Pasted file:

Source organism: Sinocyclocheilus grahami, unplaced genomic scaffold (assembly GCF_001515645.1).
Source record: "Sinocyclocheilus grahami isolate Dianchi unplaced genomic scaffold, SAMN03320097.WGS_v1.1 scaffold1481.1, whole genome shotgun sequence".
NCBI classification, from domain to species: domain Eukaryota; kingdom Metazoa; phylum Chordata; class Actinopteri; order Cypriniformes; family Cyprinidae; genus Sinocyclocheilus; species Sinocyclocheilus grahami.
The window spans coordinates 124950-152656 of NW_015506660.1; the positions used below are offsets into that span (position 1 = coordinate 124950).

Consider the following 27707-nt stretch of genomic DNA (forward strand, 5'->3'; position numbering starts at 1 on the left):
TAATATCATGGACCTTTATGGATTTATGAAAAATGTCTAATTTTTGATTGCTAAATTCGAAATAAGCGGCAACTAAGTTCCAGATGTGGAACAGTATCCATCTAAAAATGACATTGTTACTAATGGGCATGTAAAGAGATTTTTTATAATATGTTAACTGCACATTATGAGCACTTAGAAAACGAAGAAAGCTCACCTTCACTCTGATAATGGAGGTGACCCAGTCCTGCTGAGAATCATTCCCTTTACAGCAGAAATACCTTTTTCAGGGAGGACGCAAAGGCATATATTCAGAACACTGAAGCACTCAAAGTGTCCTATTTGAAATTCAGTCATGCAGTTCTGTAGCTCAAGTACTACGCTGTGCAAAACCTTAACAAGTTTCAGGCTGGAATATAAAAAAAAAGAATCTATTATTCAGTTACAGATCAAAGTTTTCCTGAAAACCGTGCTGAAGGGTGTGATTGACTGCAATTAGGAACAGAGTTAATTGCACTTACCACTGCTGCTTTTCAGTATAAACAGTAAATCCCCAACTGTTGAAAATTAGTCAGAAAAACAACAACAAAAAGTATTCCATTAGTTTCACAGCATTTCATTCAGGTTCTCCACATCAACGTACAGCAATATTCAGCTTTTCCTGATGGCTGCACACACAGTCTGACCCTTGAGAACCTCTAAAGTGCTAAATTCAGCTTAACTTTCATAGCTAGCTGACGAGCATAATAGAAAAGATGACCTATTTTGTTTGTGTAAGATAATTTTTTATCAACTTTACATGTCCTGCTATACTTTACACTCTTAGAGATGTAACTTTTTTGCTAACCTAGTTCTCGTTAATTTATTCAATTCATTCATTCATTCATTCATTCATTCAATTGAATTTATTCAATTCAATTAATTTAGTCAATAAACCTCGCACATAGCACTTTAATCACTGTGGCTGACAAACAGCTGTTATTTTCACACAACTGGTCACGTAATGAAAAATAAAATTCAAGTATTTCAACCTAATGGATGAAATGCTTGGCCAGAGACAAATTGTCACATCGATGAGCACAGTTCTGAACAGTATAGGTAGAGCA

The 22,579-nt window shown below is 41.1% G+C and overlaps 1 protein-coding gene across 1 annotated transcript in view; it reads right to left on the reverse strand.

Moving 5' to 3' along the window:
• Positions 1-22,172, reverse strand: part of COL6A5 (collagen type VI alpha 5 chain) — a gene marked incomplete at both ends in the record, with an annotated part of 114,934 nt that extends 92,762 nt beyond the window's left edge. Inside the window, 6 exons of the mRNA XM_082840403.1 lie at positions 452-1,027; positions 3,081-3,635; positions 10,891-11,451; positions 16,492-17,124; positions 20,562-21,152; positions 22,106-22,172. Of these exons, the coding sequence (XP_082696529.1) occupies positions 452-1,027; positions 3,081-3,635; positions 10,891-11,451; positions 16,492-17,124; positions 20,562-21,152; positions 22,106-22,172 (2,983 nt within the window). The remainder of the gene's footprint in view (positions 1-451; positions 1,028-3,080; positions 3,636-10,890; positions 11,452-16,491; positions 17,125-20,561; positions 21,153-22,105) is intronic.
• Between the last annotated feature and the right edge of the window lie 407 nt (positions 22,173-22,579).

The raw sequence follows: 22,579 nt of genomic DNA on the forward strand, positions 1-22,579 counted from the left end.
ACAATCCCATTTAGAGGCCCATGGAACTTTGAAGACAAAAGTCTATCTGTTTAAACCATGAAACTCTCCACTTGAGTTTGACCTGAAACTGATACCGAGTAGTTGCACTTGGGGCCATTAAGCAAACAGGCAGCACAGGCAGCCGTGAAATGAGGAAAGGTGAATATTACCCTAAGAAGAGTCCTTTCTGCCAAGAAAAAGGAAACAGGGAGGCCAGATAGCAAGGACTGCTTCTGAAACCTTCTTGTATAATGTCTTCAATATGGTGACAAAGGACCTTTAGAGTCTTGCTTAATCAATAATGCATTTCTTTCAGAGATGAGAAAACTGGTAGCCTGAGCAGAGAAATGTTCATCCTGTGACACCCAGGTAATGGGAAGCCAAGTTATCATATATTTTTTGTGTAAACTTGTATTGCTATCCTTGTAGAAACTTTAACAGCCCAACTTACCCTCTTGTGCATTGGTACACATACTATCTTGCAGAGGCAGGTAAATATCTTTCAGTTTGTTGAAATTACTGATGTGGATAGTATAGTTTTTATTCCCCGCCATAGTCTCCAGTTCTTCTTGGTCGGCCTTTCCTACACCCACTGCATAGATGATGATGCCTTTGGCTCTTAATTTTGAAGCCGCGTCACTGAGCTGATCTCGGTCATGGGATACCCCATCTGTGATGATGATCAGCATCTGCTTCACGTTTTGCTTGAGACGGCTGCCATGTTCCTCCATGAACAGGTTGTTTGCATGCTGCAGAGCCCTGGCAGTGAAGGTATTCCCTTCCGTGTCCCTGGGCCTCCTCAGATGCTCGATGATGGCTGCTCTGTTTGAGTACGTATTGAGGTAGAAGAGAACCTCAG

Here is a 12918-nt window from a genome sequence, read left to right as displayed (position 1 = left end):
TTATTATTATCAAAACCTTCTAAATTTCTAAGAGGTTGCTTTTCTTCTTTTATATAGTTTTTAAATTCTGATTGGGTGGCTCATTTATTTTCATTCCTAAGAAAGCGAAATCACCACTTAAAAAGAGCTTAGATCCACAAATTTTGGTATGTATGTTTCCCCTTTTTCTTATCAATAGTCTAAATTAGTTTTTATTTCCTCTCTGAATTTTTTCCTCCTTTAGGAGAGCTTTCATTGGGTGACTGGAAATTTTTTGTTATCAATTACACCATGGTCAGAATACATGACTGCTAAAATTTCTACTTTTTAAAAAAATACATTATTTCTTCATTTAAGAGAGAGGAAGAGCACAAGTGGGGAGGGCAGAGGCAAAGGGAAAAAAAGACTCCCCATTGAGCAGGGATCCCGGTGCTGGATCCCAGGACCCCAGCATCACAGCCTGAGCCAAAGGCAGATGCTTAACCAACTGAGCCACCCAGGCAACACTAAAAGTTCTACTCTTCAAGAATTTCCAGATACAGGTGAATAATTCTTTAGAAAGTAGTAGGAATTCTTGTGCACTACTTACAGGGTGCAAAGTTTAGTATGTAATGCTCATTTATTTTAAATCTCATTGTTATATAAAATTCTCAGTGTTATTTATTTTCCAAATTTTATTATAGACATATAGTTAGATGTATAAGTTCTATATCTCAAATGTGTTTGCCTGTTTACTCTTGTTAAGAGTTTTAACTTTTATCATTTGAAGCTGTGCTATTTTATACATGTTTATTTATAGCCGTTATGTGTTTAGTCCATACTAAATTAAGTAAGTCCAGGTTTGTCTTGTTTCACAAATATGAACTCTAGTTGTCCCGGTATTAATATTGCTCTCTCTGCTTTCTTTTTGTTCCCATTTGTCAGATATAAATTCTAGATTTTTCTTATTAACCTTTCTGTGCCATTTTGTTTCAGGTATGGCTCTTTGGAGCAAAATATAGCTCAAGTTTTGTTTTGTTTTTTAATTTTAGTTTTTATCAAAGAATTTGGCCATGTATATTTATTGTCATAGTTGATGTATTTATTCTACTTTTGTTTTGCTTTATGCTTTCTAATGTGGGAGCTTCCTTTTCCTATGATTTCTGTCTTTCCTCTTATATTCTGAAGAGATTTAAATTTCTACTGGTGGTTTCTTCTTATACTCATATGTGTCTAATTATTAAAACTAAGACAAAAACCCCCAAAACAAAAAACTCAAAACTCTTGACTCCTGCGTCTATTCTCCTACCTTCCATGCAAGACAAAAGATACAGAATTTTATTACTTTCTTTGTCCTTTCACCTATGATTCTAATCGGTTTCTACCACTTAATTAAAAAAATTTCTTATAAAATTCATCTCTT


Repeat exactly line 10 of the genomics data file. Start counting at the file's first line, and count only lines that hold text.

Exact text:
• Between the last annotated feature and the right edge of the window lie 407 nt (positions 22,173-22,579).